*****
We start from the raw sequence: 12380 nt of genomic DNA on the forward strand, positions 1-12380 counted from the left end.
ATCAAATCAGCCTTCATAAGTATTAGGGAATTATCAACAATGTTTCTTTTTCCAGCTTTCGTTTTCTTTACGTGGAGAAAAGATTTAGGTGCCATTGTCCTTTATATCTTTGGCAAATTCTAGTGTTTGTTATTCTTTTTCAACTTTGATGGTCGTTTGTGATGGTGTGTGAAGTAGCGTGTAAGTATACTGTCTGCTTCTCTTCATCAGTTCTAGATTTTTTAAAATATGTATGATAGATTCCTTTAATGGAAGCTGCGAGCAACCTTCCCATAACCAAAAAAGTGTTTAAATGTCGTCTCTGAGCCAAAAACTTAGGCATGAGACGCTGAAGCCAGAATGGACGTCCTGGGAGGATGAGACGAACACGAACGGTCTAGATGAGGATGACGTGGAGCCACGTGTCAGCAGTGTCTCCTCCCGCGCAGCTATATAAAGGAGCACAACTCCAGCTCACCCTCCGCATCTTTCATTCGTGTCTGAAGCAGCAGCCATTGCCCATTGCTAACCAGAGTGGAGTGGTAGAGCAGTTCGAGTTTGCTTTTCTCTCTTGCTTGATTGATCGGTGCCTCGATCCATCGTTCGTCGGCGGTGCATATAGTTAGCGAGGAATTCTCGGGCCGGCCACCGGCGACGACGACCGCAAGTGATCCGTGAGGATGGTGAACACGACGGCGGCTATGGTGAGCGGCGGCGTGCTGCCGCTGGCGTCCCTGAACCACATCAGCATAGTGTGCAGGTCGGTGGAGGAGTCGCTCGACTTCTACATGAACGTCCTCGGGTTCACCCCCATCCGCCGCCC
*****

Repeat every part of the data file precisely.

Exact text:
We start from the raw sequence: 12380 nt of genomic DNA on the forward strand, positions 1-12380 counted from the left end.
ATCAAATCAGCCTTCATAAGTATTAGGGAATTATCAACAATGTTTCTTTTTCCAGCTTTCGTTTTCTTTACGTGGAGAAAAGATTTAGGTGCCATTGTCCTTTATATCTTTGGCAAATTCTAGTGTTTGTTATTCTTTTTCAACTTTGATGGTCGTTTGTGATGGTGTGTGAAGTAGCGTGTAAGTATACTGTCTGCTTCTCTTCATCAGTTCTAGATTTTTTAAAATATGTATGATAGATTCCTTTAATGGAAGCTGCGAGCAACCTTCCCATAACCAAAAAAGTGTTTAAATGTCGTCTCTGAGCCAAAAACTTAGGCATGAGACGCTGAAGCCAGAATGGACGTCCTGGGAGGATGAGACGAACACGAACGGTCTAGATGAGGATGACGTGGAGCCACGTGTCAGCAGTGTCTCCTCCCGCGCAGCTATATAAAGGAGCACAACTCCAGCTCACCCTCCGCATCTTTCATTCGTGTCTGAAGCAGCAGCCATTGCCCATTGCTAACCAGAGTGGAGTGGTAGAGCAGTTCGAGTTTGCTTTTCTCTCTTGCTTGATTGATCGGTGCCTCGATCCATCGTTCGTCGGCGGTGCATATAGTTAGCGAGGAATTCTCGGGCCGGCCACCGGCGACGACGACCGCAAGTGATCCGTGAGGATGGTGAACACGACGGCGGCTATGGTGAGCGGCGGCGTGCTGCCGCTGGCGTCCCTGAACCACATCAGCATAGTGTGCAGGTCGGTGGAGGAGTCGCTCGACTTCTACATGAACGTCCTCGGGTTCACCCCCATCCGCCGCCC